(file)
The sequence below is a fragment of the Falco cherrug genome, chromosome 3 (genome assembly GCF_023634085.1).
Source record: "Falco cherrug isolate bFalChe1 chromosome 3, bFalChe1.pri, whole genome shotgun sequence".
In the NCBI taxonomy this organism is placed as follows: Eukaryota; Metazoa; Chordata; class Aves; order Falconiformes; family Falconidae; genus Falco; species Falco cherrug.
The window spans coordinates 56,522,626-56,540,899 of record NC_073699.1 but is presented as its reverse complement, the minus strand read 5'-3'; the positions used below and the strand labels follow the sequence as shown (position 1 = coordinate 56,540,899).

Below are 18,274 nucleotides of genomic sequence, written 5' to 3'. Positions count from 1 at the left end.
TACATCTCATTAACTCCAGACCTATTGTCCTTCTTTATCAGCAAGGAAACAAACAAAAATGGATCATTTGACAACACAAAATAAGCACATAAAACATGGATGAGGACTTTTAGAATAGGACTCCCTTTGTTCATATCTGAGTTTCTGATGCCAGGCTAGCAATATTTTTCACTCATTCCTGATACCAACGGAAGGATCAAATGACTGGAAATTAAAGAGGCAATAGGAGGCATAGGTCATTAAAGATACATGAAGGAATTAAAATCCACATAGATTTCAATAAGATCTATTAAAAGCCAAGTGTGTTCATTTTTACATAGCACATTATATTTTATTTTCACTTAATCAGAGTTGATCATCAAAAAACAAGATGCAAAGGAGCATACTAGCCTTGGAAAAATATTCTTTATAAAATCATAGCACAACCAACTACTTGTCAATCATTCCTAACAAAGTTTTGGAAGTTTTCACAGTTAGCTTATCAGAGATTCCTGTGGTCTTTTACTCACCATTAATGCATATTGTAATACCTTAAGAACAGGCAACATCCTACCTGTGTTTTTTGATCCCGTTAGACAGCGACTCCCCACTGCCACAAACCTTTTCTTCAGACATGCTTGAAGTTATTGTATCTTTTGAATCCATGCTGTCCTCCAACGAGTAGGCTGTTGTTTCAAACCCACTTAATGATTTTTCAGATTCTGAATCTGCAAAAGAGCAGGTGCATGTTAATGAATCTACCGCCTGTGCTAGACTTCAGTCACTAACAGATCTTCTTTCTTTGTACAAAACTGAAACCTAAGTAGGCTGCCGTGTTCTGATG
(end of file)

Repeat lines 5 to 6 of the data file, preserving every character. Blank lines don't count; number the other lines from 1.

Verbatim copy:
Below are 18,274 nucleotides of genomic sequence, written 5' to 3'. Positions count from 1 at the left end.
TACATCTCATTAACTCCAGACCTATTGTCCTTCTTTATCAGCAAGGAAACAAACAAAAATGGATCATTTGACAACACAAAATAAGCACATAAAACATGGATGAGGACTTTTAGAATAGGACTCCCTTTGTTCATATCTGAGTTTCTGATGCCAGGCTAGCAATATTTTTCACTCATTCCTGATACCAACGGAAGGATCAAATGACTGGAAATTAAAGAGGCAATAGGAGGCATAGGTCATTAAAGATACATGAAGGAATTAAAATCCACATAGATTTCAATAAGATCTATTAAAAGCCAAGTGTGTTCATTTTTACATAGCACATTATATTTTATTTTCACTTAATCAGAGTTGATCATCAAAAAACAAGATGCAAAGGAGCATACTAGCCTTGGAAAAATATTCTTTATAAAATCATAGCACAACCAACTACTTGTCAATCATTCCTAACAAAGTTTTGGAAGTTTTCACAGTTAGCTTATCAGAGATTCCTGTGGTCTTTTACTCACCATTAATGCATATTGTAATACCTTAAGAACAGGCAACATCCTACCTGTGTTTTTTGATCCCGTTAGACAGCGACTCCCCACTGCCACAAACCTTTTCTTCAGACATGCTTGAAGTTATTGTATCTTTTGAATCCATGCTGTCCTCCAACGAGTAGGCTGTTGTTTCAAACCCACTTAATGATTTTTCAGATTCTGAATCTGCAAAAGAGCAGGTGCATGTTAATGAATCTACCGCCTGTGCTAGACTTCAGTCACTAACAGATCTTCTTTCTTTGTACAAAACTGAAACCTAAGTAGGCTGCCGTGTTCTGATG